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[image: photo of ramp in place]

Making ramp accessibility more affordable and available!

The Ramp Project began in the summer of 1991. We wanted to lower the costs of residential ramps, increase the speed of completion and involve consumers in an active role to solve their ramp access needs. The concept was to have one paid construction-site supervisor who would assist volunteers in the building of post and beam wheelchair ramps. Money was donated for a complete tool kit and an access design specialist was hired to design and supervise construction. Costs were significantly reduced and ten ramps were completed by mid-December (before frost).

The early success and increase in demands led to discussion about how to build in the winter months and how to make these ramps available for temporary usage. The modular system was the result. A professional engineer was hired to review, modify and provide evaluations of the design. The report was then reviewed by the Minnesota Department of Administration (copy of letter on page 16).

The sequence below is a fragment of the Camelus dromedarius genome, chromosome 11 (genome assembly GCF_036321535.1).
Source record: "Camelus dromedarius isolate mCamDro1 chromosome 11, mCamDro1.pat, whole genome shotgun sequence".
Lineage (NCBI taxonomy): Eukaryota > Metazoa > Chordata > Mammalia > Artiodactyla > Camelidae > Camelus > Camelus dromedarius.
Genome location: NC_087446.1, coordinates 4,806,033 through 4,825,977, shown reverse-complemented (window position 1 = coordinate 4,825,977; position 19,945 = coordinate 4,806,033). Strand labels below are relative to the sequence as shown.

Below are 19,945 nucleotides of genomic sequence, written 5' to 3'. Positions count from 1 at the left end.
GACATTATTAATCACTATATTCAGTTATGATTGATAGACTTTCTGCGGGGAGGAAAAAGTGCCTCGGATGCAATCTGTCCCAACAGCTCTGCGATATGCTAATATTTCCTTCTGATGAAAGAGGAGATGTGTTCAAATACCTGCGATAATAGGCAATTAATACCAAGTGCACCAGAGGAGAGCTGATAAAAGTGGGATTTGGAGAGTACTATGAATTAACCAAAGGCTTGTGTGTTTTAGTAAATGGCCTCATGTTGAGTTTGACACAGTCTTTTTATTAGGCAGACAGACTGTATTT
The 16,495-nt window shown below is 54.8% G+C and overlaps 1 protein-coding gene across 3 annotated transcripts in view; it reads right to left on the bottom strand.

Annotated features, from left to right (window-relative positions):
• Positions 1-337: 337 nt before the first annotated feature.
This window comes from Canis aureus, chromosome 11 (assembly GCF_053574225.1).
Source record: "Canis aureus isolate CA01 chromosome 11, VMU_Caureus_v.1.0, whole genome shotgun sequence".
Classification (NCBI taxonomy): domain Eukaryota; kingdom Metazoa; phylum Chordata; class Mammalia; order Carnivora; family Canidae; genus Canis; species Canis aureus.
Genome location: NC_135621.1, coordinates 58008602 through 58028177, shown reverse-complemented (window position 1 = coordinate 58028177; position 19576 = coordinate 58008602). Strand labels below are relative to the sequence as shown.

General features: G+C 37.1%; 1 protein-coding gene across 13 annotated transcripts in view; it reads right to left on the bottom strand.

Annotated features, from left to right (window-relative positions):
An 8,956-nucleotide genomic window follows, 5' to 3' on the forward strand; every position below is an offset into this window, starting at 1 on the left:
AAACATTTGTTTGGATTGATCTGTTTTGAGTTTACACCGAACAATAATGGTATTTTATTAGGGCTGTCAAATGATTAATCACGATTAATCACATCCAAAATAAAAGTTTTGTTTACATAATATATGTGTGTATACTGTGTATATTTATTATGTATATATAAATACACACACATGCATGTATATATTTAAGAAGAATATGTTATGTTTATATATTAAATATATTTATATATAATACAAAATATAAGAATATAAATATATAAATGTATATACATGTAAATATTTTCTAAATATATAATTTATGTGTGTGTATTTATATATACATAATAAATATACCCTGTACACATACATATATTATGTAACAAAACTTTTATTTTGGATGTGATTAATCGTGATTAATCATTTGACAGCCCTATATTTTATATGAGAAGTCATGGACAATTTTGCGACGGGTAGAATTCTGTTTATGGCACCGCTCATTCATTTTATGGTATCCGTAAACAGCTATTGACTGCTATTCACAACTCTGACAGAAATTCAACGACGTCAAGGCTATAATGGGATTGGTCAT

The final design has a 60 lbs. per square foot live-load capacity and does not need to be placed on frost footings. The design works well for short and long term use. The combination of supervised volunteers and a modular system has led to construction of hundreds of ramps in the metro area. Many ramps have already been reused at new locations at considerable savings.

The purpose of this manual is to distribute this knowledge and to encourage organizations on how to provide support for ramp projects of their own and their communities.

The Ramp Project goal is to help individuals and organizations increase quality of life and independence.

The Ramp Project was honored as a finalist in the 1995 Ford Foundation "Innovations in American Government" award program.
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